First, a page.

Washington lawmakers convene for 105-day session

Lawmakers in Washington state returned to Olympia on Monday to begin a 105-day legislative session, the first one fully in person since the COVID-19 pandemic forced lawmakers and the public to often meet and vote virtually.

"Today we meet in person for the first time in three years," Lt. Gov. and Senate President Denny Heck said on the Senate floor Monday. "Now we will practice democracy in the way originally intended — face to face. We’re all glad for that, I think."

The focus on helping people through the pandemic as in years past also has been largely left behind as leaders of both parties in the Democratic-led Senate and House have said top concerns now range from people experiencing homelessness to public safety and gun violence to a workforce shortage affecting all areas of Washingtonians lives.

The bulk of lawmakers’ work will be to finalize a new two-year state budget.

Democratic Gov. Jay Inslee has urged a housing focus as part of his budget proposal, asking lawmakers to approve a measure to raise $4 billion over six years by issuing bonds to build thousands of housing units. If lawmakers give the OK, the measure would go before Washington voters in November.


Abortion access, police pursuits among hundreds of bills proposed for Washington legislative session

State lawmakers in the House and Senate have proposed more than 200 bills for the 2023 Washington legislative session touching on a wide range of issues, from education to healthcare and more.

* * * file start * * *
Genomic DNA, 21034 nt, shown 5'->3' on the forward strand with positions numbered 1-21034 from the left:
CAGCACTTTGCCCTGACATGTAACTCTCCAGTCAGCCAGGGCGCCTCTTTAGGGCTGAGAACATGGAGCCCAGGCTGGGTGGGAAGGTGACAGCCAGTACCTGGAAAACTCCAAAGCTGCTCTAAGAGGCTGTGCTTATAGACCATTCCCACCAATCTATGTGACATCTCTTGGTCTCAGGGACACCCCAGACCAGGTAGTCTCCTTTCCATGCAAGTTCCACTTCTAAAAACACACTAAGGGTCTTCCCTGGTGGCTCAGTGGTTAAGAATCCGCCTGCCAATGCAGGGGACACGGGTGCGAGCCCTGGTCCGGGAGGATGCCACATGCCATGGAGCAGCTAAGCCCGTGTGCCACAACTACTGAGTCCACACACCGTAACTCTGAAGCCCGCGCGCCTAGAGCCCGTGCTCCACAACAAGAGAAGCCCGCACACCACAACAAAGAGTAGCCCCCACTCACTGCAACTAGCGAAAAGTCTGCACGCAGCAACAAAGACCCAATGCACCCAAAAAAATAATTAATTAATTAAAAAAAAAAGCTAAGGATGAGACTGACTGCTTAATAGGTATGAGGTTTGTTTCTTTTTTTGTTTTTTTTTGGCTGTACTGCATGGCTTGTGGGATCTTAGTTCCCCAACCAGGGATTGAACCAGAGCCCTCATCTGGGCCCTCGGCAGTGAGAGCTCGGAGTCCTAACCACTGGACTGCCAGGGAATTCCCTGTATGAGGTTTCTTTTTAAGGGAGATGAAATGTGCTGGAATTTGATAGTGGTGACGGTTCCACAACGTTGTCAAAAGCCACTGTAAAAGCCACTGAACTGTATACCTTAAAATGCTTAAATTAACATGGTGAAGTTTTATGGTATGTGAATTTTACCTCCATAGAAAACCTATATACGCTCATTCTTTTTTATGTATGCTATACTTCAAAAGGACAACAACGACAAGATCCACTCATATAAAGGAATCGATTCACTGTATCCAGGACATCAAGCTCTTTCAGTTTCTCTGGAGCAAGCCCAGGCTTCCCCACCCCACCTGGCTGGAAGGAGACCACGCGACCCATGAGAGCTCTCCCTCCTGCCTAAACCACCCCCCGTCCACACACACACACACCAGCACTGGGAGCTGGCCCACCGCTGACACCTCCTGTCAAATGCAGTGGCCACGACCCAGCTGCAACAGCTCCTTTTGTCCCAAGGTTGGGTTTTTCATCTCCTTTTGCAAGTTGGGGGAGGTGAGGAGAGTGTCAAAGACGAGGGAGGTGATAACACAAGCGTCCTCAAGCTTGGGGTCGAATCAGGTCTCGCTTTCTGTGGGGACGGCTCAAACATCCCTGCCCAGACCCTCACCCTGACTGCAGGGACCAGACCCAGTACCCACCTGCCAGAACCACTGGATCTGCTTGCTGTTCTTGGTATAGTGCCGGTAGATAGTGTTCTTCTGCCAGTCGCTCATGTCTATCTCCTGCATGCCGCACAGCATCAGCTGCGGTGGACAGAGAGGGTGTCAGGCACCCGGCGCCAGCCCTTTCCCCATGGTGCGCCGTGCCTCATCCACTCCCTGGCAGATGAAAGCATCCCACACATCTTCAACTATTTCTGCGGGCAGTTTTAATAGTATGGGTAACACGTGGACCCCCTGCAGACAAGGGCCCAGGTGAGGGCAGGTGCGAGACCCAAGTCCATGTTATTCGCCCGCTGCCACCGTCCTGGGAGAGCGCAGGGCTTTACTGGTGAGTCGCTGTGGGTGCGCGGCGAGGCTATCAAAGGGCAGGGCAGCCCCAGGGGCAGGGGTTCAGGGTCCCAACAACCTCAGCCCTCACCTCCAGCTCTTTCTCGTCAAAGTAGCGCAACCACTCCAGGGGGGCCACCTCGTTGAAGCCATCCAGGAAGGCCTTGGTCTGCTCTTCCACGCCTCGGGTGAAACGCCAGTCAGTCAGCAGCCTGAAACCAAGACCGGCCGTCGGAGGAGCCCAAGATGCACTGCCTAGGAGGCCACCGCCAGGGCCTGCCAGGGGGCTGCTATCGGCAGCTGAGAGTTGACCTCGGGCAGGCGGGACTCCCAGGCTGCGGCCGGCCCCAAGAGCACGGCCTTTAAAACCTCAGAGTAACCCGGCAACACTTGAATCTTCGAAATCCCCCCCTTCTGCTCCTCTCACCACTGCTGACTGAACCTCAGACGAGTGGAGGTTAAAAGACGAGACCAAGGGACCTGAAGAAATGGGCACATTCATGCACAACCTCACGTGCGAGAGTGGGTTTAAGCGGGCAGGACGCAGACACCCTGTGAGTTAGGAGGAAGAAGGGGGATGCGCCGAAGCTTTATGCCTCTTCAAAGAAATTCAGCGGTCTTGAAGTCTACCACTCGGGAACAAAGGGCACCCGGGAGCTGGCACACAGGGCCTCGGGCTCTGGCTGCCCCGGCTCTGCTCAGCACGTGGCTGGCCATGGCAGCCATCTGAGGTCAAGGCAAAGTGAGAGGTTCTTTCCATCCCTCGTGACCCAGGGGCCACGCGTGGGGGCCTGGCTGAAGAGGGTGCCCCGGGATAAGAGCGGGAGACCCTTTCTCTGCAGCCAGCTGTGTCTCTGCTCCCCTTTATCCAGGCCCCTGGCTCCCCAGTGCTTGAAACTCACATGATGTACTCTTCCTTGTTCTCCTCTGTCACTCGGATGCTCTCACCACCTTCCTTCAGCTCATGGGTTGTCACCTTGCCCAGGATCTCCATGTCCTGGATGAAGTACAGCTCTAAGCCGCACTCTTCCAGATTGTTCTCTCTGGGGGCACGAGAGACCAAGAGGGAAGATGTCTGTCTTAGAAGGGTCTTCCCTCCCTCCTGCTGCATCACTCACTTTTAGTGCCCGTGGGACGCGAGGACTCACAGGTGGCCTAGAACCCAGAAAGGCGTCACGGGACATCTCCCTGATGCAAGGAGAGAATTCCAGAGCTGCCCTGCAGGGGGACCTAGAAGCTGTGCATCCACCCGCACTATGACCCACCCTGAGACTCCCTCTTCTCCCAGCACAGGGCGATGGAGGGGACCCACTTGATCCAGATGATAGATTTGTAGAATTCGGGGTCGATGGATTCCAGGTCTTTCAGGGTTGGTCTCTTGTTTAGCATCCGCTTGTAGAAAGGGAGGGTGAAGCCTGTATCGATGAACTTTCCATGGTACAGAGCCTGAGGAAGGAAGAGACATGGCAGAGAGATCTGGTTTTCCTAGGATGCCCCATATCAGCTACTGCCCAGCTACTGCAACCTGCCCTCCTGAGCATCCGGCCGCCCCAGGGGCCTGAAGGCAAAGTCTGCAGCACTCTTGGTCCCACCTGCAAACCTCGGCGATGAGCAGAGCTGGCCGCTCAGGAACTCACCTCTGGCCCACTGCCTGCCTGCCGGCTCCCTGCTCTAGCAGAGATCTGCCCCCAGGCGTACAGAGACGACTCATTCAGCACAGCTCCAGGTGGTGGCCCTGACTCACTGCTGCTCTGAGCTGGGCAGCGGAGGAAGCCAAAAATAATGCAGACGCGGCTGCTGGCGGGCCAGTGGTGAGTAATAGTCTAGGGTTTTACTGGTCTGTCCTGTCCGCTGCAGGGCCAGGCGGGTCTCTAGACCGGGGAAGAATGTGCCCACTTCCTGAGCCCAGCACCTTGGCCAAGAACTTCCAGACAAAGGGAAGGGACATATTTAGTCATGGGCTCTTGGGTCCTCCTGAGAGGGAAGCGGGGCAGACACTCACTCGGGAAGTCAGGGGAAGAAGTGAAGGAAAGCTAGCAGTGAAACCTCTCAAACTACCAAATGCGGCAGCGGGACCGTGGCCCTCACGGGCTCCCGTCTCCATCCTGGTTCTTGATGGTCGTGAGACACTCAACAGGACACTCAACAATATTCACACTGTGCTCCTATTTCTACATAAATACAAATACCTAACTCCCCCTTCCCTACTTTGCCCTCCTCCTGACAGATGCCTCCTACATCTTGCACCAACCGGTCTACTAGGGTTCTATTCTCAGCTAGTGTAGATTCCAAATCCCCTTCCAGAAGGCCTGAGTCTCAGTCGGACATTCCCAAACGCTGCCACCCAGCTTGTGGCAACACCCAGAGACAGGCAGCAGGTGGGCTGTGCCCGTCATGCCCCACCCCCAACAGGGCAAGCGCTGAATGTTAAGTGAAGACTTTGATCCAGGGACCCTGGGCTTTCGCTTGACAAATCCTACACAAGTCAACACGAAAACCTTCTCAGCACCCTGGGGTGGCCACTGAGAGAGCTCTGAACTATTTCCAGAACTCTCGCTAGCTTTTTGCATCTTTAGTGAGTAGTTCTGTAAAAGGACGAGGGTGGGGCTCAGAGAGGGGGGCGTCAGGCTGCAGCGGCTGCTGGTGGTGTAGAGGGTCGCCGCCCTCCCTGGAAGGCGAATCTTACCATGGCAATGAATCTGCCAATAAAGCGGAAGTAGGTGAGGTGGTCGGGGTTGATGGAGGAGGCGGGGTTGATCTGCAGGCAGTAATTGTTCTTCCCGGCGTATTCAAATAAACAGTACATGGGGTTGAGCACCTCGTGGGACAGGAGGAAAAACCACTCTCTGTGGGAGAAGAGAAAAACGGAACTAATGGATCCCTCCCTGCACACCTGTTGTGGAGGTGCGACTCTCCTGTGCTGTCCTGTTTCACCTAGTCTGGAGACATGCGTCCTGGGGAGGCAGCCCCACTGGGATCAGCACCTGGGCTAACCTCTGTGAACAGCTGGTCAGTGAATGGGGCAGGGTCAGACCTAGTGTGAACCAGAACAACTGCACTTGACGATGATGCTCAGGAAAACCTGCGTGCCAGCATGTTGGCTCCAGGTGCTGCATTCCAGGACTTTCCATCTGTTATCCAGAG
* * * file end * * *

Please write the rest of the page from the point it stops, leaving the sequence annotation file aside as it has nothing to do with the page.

Democrats are also proposing to ban assault weapons, require a permit to buy a gun and potentially make gun sellers liable for selling weapons that are used in criminal activity. Those proposals follow a spike in U.S. gun-related deaths and recent successful law-making efforts that banned high-capacity magazines, expanded background checks and mandated better gun storage.

Inslee and Democratic legislators additionally have proposed spending more money for police officer training, including regional training campuses throughout the state.

Democrats also plan to further strengthen reproductive rights in the state, including a push for adding abortion and contraception protections to the state constitution. That move would require support from two-thirds of the Legislature, which would mean some Republicans would need to back it, and their support could be tough to get. If passed, voters also would need to approve it.

The Legislature also includes more women lawmakers this session than ever before at more than 46%, according to the Center for American Women and Politics. With that percentage, Washington state ranks fourth in the country after Nevada, Colorado and Arizona.

People can check in on the action during Legislative session through TVW, which provides nonpartisan coverage of lawmakers’ committee hearings, floor debates and votes. The public also can continue to have their voices heard virtually.